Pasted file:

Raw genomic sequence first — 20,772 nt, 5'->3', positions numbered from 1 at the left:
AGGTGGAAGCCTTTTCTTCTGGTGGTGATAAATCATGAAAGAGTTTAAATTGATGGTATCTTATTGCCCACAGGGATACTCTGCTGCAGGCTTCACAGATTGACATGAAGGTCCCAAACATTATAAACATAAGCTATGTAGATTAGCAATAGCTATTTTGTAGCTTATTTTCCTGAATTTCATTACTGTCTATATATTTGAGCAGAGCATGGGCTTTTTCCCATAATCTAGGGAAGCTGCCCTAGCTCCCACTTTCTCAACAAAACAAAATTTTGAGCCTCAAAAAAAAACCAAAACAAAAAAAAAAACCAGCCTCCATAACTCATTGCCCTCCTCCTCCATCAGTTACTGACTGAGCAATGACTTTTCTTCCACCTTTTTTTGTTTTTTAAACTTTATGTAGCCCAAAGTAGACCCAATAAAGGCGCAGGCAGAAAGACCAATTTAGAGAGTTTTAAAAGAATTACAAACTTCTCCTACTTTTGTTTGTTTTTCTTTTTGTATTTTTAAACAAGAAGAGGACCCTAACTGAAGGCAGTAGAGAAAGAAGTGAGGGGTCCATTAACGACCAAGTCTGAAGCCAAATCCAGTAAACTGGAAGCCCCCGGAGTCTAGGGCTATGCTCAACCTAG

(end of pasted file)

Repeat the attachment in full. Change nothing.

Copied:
Raw genomic sequence first — 20,772 nt, 5'->3', positions numbered from 1 at the left:
AGGTGGAAGCCTTTTCTTCTGGTGGTGATAAATCATGAAAGAGTTTAAATTGATGGTATCTTATTGCCCACAGGGATACTCTGCTGCAGGCTTCACAGATTGACATGAAGGTCCCAAACATTATAAACATAAGCTATGTAGATTAGCAATAGCTATTTTGTAGCTTATTTTCCTGAATTTCATTACTGTCTATATATTTGAGCAGAGCATGGGCTTTTTCCCATAATCTAGGGAAGCTGCCCTAGCTCCCACTTTCTCAACAAAACAAAATTTTGAGCCTCAAAAAAAAACCAAAACAAAAAAAAAAACCAGCCTCCATAACTCATTGCCCTCCTCCTCCATCAGTTACTGACTGAGCAATGACTTTTCTTCCACCTTTTTTTGTTTTTTAAACTTTATGTAGCCCAAAGTAGACCCAATAAAGGCGCAGGCAGAAAGACCAATTTAGAGAGTTTTAAAAGAATTACAAACTTCTCCTACTTTTGTTTGTTTTTCTTTTTGTATTTTTAAACAAGAAGAGGACCCTAACTGAAGGCAGTAGAGAAAGAAGTGAGGGGTCCATTAACGACCAAGTCTGAAGCCAAATCCAGTAAACTGGAAGCCCCCGGAGTCTAGGGCTATGCTCAACCTAG